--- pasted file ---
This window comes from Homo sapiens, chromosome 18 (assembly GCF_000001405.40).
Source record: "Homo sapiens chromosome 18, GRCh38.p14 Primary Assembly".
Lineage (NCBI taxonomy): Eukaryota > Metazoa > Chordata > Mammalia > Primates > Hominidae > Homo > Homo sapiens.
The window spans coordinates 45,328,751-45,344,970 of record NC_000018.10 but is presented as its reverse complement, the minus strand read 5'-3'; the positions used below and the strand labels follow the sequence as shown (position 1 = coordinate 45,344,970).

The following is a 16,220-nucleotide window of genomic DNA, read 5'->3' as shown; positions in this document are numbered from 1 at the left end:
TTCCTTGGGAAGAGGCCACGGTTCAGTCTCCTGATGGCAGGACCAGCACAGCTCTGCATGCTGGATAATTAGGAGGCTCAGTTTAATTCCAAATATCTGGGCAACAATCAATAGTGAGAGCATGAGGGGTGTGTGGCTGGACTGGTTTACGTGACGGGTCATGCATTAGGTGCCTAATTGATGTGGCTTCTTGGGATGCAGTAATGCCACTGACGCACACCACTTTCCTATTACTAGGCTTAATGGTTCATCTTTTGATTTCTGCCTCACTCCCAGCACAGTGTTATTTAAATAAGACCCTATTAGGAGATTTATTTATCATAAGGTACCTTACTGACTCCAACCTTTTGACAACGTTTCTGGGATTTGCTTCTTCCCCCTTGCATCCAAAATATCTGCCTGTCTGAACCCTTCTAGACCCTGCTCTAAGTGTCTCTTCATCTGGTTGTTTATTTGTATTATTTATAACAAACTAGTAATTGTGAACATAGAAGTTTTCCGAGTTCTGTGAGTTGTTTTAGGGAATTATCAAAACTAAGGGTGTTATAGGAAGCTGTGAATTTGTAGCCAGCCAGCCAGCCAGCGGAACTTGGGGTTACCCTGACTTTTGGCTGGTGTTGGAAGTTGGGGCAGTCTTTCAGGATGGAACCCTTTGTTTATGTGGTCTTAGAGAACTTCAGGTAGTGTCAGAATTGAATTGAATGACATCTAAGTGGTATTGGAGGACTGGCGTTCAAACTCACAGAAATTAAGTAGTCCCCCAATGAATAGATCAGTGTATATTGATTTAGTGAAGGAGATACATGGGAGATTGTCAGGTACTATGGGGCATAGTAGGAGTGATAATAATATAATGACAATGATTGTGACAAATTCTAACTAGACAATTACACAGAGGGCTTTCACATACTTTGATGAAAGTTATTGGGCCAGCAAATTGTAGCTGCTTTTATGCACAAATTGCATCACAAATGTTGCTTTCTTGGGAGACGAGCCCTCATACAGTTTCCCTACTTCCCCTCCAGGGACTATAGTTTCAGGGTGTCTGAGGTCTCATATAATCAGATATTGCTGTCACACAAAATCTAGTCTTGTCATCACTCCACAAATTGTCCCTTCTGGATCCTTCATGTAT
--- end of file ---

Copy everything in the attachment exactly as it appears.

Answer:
This window comes from Homo sapiens, chromosome 18 (assembly GCF_000001405.40).
Source record: "Homo sapiens chromosome 18, GRCh38.p14 Primary Assembly".
Lineage (NCBI taxonomy): Eukaryota > Metazoa > Chordata > Mammalia > Primates > Hominidae > Homo > Homo sapiens.
The window spans coordinates 45,328,751-45,344,970 of record NC_000018.10 but is presented as its reverse complement, the minus strand read 5'-3'; the positions used below and the strand labels follow the sequence as shown (position 1 = coordinate 45,344,970).

The following is a 16,220-nucleotide window of genomic DNA, read 5'->3' as shown; positions in this document are numbered from 1 at the left end:
TTCCTTGGGAAGAGGCCACGGTTCAGTCTCCTGATGGCAGGACCAGCACAGCTCTGCATGCTGGATAATTAGGAGGCTCAGTTTAATTCCAAATATCTGGGCAACAATCAATAGTGAGAGCATGAGGGGTGTGTGGCTGGACTGGTTTACGTGACGGGTCATGCATTAGGTGCCTAATTGATGTGGCTTCTTGGGATGCAGTAATGCCACTGACGCACACCACTTTCCTATTACTAGGCTTAATGGTTCATCTTTTGATTTCTGCCTCACTCCCAGCACAGTGTTATTTAAATAAGACCCTATTAGGAGATTTATTTATCATAAGGTACCTTACTGACTCCAACCTTTTGACAACGTTTCTGGGATTTGCTTCTTCCCCCTTGCATCCAAAATATCTGCCTGTCTGAACCCTTCTAGACCCTGCTCTAAGTGTCTCTTCATCTGGTTGTTTATTTGTATTATTTATAACAAACTAGTAATTGTGAACATAGAAGTTTTCCGAGTTCTGTGAGTTGTTTTAGGGAATTATCAAAACTAAGGGTGTTATAGGAAGCTGTGAATTTGTAGCCAGCCAGCCAGCCAGCGGAACTTGGGGTTACCCTGACTTTTGGCTGGTGTTGGAAGTTGGGGCAGTCTTTCAGGATGGAACCCTTTGTTTATGTGGTCTTAGAGAACTTCAGGTAGTGTCAGAATTGAATTGAATGACATCTAAGTGGTATTGGAGGACTGGCGTTCAAACTCACAGAAATTAAGTAGTCCCCCAATGAATAGATCAGTGTATATTGATTTAGTGAAGGAGATACATGGGAGATTGTCAGGTACTATGGGGCATAGTAGGAGTGATAATAATATAATGACAATGATTGTGACAAATTCTAACTAGACAATTACACAGAGGGCTTTCACATACTTTGATGAAAGTTATTGGGCCAGCAAATTGTAGCTGCTTTTATGCACAAATTGCATCACAAATGTTGCTTTCTTGGGAGACGAGCCCTCATACAGTTTCCCTACTTCCCCTCCAGGGACTATAGTTTCAGGGTGTCTGAGGTCTCATATAATCAGATATTGCTGTCACACAAAATCTAGTCTTGTCATCACTCCACAAATTGTCCCTTCTGGATCCTTCATGTAT